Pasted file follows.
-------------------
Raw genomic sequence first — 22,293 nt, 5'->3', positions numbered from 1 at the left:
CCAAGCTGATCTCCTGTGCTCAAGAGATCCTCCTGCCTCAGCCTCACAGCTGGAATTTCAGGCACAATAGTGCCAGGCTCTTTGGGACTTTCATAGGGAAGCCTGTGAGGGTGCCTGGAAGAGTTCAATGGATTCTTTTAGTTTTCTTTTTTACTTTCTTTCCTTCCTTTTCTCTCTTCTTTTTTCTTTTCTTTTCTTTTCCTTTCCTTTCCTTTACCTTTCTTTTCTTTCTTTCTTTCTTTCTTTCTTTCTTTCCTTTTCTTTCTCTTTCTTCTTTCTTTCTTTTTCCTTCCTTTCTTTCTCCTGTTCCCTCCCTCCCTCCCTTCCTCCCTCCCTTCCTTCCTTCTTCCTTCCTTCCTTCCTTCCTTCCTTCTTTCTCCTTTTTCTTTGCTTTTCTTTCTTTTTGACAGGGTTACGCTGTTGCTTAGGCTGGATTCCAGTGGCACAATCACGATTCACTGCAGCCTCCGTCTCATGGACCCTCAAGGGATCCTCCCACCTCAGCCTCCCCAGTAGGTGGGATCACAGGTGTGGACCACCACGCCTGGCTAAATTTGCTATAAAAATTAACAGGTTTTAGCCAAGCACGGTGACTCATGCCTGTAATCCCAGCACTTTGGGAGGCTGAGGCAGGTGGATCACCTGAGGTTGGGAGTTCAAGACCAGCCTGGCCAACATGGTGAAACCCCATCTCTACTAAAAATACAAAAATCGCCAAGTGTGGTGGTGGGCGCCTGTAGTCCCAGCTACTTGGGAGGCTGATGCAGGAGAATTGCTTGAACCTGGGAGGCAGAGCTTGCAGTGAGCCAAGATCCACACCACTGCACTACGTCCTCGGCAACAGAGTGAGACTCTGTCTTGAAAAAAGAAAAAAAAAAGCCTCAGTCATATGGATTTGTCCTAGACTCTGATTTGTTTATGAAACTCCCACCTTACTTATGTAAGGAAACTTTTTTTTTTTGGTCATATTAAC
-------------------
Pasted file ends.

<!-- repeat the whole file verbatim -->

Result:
Raw genomic sequence first — 22,293 nt, 5'->3', positions numbered from 1 at the left:
CCAAGCTGATCTCCTGTGCTCAAGAGATCCTCCTGCCTCAGCCTCACAGCTGGAATTTCAGGCACAATAGTGCCAGGCTCTTTGGGACTTTCATAGGGAAGCCTGTGAGGGTGCCTGGAAGAGTTCAATGGATTCTTTTAGTTTTCTTTTTTACTTTCTTTCCTTCCTTTTCTCTCTTCTTTTTTCTTTTCTTTTCTTTTCCTTTCCTTTCCTTTACCTTTCTTTTCTTTCTTTCTTTCTTTCTTTCTTTCTTTCCTTTTCTTTCTCTTTCTTCTTTCTTTCTTTTTCCTTCCTTTCTTTCTCCTGTTCCCTCCCTCCCTCCCTTCCTCCCTCCCTTCCTTCCTTCTTCCTTCCTTCCTTCCTTCCTTCCTTCTTTCTCCTTTTTCTTTGCTTTTCTTTCTTTTTGACAGGGTTACGCTGTTGCTTAGGCTGGATTCCAGTGGCACAATCACGATTCACTGCAGCCTCCGTCTCATGGACCCTCAAGGGATCCTCCCACCTCAGCCTCCCCAGTAGGTGGGATCACAGGTGTGGACCACCACGCCTGGCTAAATTTGCTATAAAAATTAACAGGTTTTAGCCAAGCACGGTGACTCATGCCTGTAATCCCAGCACTTTGGGAGGCTGAGGCAGGTGGATCACCTGAGGTTGGGAGTTCAAGACCAGCCTGGCCAACATGGTGAAACCCCATCTCTACTAAAAATACAAAAATCGCCAAGTGTGGTGGTGGGCGCCTGTAGTCCCAGCTACTTGGGAGGCTGATGCAGGAGAATTGCTTGAACCTGGGAGGCAGAGCTTGCAGTGAGCCAAGATCCACACCACTGCACTACGTCCTCGGCAACAGAGTGAGACTCTGTCTTGAAAAAAGAAAAAAAAAAGCCTCAGTCATATGGATTTGTCCTAGACTCTGATTTGTTTATGAAACTCCCACCTTACTTATGTAAGGAAACTTTTTTTTTTTGGTCATATTAAC